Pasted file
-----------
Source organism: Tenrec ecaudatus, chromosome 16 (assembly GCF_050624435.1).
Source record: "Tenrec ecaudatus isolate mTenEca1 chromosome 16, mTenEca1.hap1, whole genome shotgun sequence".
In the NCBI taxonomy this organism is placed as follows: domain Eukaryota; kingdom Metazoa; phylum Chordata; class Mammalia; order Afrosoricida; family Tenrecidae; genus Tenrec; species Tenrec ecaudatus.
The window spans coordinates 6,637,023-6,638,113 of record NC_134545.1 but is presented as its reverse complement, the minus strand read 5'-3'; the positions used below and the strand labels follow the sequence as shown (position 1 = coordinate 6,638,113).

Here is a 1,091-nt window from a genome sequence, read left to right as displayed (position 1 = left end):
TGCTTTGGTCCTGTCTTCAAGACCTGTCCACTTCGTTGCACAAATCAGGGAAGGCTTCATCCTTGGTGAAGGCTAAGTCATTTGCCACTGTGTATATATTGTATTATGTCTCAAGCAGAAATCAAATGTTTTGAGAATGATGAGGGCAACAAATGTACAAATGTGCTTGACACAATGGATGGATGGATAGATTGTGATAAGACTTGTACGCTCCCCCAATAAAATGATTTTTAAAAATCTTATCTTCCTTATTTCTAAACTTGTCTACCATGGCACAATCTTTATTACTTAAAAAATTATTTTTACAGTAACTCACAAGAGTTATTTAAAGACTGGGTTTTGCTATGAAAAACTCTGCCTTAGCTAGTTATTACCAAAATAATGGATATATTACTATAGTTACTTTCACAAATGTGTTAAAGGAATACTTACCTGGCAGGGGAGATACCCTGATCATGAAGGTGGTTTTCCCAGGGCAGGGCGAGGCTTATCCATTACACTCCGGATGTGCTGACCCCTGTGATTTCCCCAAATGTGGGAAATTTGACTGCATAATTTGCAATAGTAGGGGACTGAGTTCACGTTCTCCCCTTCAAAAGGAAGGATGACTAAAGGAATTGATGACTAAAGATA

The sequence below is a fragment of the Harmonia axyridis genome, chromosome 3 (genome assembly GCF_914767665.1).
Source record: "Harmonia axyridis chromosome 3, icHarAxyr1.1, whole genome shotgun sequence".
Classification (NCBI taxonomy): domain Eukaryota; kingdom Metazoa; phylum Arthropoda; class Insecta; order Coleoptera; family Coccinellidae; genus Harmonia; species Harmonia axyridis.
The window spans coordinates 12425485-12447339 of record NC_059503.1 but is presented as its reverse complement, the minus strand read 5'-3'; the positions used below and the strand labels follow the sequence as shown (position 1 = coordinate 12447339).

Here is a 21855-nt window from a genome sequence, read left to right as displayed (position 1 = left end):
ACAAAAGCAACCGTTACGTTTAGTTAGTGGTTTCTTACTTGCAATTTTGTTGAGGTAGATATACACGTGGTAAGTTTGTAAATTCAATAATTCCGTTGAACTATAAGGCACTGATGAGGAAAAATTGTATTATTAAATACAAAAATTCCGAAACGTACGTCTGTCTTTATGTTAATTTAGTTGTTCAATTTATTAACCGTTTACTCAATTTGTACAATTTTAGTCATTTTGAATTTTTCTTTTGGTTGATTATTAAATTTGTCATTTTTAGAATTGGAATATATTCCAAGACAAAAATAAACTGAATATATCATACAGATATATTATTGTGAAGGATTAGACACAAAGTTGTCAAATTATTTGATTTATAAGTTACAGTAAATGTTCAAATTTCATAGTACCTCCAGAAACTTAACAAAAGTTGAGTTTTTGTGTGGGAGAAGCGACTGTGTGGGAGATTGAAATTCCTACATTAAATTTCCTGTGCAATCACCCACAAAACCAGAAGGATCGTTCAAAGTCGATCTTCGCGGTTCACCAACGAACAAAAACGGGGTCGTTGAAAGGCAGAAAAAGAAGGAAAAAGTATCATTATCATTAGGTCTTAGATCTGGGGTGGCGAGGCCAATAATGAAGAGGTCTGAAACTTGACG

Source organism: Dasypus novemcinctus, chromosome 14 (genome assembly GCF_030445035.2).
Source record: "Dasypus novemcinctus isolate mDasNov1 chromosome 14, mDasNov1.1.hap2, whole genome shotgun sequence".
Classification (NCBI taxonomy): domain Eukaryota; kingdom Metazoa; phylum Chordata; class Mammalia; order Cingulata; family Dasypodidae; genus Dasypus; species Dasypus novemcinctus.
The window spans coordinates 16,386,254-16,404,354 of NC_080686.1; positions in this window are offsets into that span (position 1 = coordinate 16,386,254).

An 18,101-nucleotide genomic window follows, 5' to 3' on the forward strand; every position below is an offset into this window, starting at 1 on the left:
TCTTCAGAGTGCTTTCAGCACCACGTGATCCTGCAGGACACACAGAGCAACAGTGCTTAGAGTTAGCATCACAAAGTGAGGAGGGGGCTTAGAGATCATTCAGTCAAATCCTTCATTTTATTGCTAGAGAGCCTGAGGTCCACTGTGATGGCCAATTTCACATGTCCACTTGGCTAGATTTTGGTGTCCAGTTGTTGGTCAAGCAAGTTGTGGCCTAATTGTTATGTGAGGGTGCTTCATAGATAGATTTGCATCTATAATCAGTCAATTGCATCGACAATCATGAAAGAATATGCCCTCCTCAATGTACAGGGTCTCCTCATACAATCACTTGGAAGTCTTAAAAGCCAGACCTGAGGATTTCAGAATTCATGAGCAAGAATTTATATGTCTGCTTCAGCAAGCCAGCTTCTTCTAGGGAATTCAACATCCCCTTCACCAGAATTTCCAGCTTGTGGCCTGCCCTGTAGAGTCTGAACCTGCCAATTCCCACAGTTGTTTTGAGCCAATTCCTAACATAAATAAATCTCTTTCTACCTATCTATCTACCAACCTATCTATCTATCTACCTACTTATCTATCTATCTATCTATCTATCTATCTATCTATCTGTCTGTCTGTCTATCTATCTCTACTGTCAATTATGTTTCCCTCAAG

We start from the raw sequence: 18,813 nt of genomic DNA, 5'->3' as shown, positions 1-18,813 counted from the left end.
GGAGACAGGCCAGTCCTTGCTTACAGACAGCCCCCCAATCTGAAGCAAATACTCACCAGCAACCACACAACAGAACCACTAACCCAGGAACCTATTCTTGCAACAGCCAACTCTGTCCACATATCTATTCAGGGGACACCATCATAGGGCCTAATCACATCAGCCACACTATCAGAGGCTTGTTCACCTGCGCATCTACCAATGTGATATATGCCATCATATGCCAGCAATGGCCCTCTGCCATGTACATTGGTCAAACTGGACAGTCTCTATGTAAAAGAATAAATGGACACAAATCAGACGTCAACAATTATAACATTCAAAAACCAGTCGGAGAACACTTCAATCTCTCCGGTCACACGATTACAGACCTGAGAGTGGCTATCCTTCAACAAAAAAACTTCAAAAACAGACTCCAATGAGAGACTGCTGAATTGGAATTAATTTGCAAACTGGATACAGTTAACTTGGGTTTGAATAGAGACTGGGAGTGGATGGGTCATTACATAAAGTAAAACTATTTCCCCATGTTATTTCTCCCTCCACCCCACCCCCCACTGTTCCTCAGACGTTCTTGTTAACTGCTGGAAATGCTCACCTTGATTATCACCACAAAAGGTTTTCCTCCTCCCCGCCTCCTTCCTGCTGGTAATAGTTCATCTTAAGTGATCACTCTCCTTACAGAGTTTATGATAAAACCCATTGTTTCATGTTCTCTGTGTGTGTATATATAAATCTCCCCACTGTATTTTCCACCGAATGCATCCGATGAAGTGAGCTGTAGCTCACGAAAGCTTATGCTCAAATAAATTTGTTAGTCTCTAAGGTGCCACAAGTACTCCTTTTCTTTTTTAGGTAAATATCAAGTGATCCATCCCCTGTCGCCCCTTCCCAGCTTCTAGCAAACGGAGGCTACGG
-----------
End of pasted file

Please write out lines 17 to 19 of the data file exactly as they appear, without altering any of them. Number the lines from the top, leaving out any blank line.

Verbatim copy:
An 18,101-nucleotide genomic window follows, 5' to 3' on the forward strand; every position below is an offset into this window, starting at 1 on the left:
TCTTCAGAGTGCTTTCAGCACCACGTGATCCTGCAGGACACACAGAGCAACAGTGCTTAGAGTTAGCATCACAAAGTGAGGAGGGGGCTTAGAGATCATTCAGTCAAATCCTTCATTTTATTGCTAGAGAGCCTGAGGTCCACTGTGATGGCCAATTTCACATGTCCACTTGGCTAGATTTTGGTGTCCAGTTGTTGGTCAAGCAAGTTGTGGCCTAATTGTTATGTGAGGGTGCTTCATAGATAGATTTGCATCTATAATCAGTCAATTGCATCGACAATCATGAAAGAATATGCCCTCCTCAATGTACAGGGTCTCCTCATACAATCACTTGGAAGTCTTAAAAGCCAGACCTGAGGATTTCAGAATTCATGAGCAAGAATTTATATGTCTGCTTCAGCAAGCCAGCTTCTTCTAGGGAATTCAACATCCCCTTCACCAGAATTTCCAGCTTGTGGCCTGCCCTGTAGAGTCTGAACCTGCCAATTCCCACAGTTGTTTTGAGCCAATTCCTAACATAAATAAATCTCTTTCTACCTATCTATCTACCAACCTATCTATCTATCTACCTACTTATCTATCTATCTATCTATCTATCTATCTATCTATCTGTCTGTCTGTCTATCTATCTCTACTGTCAATTATGTTTCCCTCAAG

We start from the raw sequence: 18,813 nt of genomic DNA, 5'->3' as shown, positions 1-18,813 counted from the left end.